Secretary-General of the Organization of Islamic Cooperation (OIC) Iyad Ameen Madani said that US bill that would allow terror victims of the 9/11 attacks to sue Saudi Arabia disrupts international relations and threatens to plunge the world economy into a depression.
MOSCOW (Sputnik) — An US bill that would allow terror victims of the 9/11 attacks to sue Saudi Arabia is "ill-advised" and threatens global stability, the Organization of Islamic Cooperation (OIC) said Wednesday citing the the head of the organization.
The Justice Against Sponsors of Terrorism Act (JASTA), approved by the US Congress last week, would override current Saudi claims to sovereign immunity, allowing families of September 11 terrorist attack victims to bring a long-standing federal court case against the Saudi government for allegedly sponsoring the 2001 attacks. US President Barack Obama announced plans to veto the bill.

"[Secretary-General Iyad Ameen] Madani said that in passing the Justice Against Sponsors of Terrorism Act, or JASTA, Congress disrupts international relations, threatens to plunge the world economy into a depression, weakens the necessary alliances that promote peace and security around the world, and compromises the war on terrorism," the OIC's statement read.

The OIC chief warned that if the JASTA became law, it would remove the benefits of "centuries-old" laws and international norms that promote the comity of nations, as well as would plunge the world into chaos if other nations passed reciprocal laws.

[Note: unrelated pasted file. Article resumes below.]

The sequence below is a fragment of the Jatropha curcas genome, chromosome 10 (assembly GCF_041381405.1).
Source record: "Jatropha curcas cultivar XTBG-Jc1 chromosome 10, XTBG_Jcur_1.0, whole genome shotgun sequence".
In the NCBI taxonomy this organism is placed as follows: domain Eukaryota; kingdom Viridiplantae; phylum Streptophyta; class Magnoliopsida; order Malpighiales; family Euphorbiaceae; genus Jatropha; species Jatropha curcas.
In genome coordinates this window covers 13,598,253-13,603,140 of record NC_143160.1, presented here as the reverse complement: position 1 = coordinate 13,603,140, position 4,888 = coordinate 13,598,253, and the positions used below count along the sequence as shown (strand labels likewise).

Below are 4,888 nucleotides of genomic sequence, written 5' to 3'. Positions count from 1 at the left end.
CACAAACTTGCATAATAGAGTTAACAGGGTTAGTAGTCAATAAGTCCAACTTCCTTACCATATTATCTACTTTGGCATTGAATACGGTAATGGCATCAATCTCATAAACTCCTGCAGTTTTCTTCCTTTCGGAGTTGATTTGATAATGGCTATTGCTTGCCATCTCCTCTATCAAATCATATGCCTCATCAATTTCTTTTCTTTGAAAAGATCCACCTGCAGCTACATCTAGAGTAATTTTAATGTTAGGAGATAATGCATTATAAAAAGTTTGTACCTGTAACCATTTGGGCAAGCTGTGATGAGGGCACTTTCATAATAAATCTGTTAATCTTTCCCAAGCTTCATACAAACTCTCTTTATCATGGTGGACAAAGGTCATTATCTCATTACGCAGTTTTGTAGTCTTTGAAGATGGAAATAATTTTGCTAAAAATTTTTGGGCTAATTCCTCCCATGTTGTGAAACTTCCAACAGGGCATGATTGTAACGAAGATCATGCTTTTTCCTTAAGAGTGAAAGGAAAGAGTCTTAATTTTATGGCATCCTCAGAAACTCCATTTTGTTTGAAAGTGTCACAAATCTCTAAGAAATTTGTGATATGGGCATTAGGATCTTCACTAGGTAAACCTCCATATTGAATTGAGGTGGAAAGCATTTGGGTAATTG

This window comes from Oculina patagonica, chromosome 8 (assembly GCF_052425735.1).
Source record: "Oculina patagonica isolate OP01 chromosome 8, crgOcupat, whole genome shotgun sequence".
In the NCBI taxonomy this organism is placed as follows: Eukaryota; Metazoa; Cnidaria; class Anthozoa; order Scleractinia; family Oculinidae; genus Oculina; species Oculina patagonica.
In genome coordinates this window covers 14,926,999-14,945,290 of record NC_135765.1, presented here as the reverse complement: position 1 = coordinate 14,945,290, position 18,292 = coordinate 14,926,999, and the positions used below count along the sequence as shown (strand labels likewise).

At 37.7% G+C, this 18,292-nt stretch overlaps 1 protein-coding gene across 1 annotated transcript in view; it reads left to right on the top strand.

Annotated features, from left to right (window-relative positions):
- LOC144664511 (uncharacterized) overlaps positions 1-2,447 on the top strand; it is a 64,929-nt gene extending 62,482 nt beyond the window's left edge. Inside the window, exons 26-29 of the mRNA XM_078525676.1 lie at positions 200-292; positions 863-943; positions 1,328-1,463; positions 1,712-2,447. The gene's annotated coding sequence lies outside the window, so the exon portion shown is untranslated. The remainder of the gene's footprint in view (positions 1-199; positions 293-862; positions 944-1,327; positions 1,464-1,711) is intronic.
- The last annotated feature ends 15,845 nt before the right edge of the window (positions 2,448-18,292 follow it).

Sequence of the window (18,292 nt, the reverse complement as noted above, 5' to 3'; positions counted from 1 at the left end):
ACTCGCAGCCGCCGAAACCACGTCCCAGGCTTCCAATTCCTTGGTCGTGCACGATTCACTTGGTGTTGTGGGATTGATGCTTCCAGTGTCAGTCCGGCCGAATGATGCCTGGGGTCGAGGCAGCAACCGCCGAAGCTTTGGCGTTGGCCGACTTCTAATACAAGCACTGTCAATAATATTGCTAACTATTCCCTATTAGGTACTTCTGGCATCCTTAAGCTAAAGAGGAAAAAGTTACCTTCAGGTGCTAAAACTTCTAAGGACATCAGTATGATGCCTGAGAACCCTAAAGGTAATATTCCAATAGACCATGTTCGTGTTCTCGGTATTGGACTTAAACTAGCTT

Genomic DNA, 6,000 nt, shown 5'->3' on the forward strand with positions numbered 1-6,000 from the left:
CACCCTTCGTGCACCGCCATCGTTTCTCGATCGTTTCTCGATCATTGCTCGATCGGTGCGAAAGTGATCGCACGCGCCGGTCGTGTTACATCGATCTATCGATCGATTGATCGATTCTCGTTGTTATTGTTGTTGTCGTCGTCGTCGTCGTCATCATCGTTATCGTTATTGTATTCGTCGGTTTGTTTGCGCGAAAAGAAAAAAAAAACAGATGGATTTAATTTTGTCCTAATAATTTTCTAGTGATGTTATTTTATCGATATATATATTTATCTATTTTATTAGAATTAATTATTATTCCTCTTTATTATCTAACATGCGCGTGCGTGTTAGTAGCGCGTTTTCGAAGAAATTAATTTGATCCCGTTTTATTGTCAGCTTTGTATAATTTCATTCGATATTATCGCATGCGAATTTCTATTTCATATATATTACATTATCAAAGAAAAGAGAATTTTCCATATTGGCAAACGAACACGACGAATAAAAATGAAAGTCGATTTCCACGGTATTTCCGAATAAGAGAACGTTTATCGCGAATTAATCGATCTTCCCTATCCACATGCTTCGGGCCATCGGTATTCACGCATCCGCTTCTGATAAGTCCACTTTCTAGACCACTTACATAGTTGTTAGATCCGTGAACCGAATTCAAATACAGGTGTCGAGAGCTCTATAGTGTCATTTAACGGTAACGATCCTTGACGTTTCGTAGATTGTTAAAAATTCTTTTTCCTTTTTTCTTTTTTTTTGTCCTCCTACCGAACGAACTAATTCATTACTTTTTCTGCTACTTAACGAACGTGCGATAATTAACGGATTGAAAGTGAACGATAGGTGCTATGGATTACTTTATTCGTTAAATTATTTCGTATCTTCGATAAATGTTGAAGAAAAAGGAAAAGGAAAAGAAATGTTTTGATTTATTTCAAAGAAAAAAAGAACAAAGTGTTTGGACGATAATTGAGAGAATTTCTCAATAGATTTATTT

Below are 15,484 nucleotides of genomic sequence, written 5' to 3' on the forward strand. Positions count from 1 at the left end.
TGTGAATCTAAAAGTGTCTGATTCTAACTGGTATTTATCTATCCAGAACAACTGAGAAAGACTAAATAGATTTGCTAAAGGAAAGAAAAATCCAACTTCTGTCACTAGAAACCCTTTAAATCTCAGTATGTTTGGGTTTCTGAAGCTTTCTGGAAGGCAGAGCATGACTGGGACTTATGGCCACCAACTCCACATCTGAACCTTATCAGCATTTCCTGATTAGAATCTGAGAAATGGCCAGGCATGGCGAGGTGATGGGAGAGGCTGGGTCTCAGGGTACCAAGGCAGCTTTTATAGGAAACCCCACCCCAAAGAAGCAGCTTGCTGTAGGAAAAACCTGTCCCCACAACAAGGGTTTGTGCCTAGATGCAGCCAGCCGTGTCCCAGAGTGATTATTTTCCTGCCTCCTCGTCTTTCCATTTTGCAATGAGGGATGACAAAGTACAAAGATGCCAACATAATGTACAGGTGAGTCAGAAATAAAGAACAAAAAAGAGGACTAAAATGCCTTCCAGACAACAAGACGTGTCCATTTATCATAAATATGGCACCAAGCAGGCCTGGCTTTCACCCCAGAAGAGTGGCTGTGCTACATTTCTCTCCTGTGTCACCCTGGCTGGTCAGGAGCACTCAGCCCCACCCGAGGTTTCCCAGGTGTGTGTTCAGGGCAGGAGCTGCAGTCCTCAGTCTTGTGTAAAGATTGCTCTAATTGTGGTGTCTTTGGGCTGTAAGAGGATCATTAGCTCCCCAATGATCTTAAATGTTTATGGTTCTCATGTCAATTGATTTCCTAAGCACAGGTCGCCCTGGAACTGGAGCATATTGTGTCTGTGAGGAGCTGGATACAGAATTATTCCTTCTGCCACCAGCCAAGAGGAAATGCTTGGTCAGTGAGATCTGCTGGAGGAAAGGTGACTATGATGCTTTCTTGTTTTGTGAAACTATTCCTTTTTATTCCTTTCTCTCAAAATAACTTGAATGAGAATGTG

According to the statement, Madani expressed the hope that "wisdom will prevail," and Congress would reconsider and recall the bill.

Saudi Arabia, which denies responsibility for the 9/11 attacks, strongly opposed to the bill, and said that in case the JASTA was adopted, international law would turn into the "law of the jungle." Ryiadh also said it could sell up to $750 billion worth US securities and assets in response to the adoption of the bill.

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Russia, Saudi Arabia Sign Oil Pact, May Limit Output in Future

The two countries have been effectively fighting a proxy war in Syria and Moscow also sees itself as an ally of Iran, Riyadh's arch-rival in the Middle East.

Saudi Arabia and Russia agreed on Monday to cooperate in world oil markets, saying they will not act immediately but could limit output in the future, sending prices higher on hopes the two top oil producers would work together to tackle a global glut.

RELATED: Russia: Saudi Arabia May Cut Oil Production

The joint statement was signed by the country's energy ministers in China on the sidelines of a Group of 20 summit and followed a meeting between Russian President Vladimir Putin and Saudi Deputy Crown Prince Mohammed bin Salman.

Russian Energy Minister Alexander Novak said the two countries were moving toward a strategic energy partnership and that a high level of trust would allow them to address global challenges. Saudi Energy Minister Khalid al-Falih said the agreement would also encourage other producers to cooperate.

Oil prices soared almost 5 percent ahead of a news conference by the two ministers, but pared gains to trade up 2 percent by 6.30 a.m. ET as the agreement yielded no immediate action.

"There is no need now to freeze production ... We have time to take this kind of decision," Falih said.

"Freezing production is one of the preferred possibilities, but it does not have to happen specifically today."

Even if the Monday statement was short on action, it marks a significant development in the Russia-Saudi relationship. The two countries have been effectively fighting a proxy war in Syria and Moscow also sees itself as a partner of sorts with Iran, Riyadh's arch-rival in the Middle East.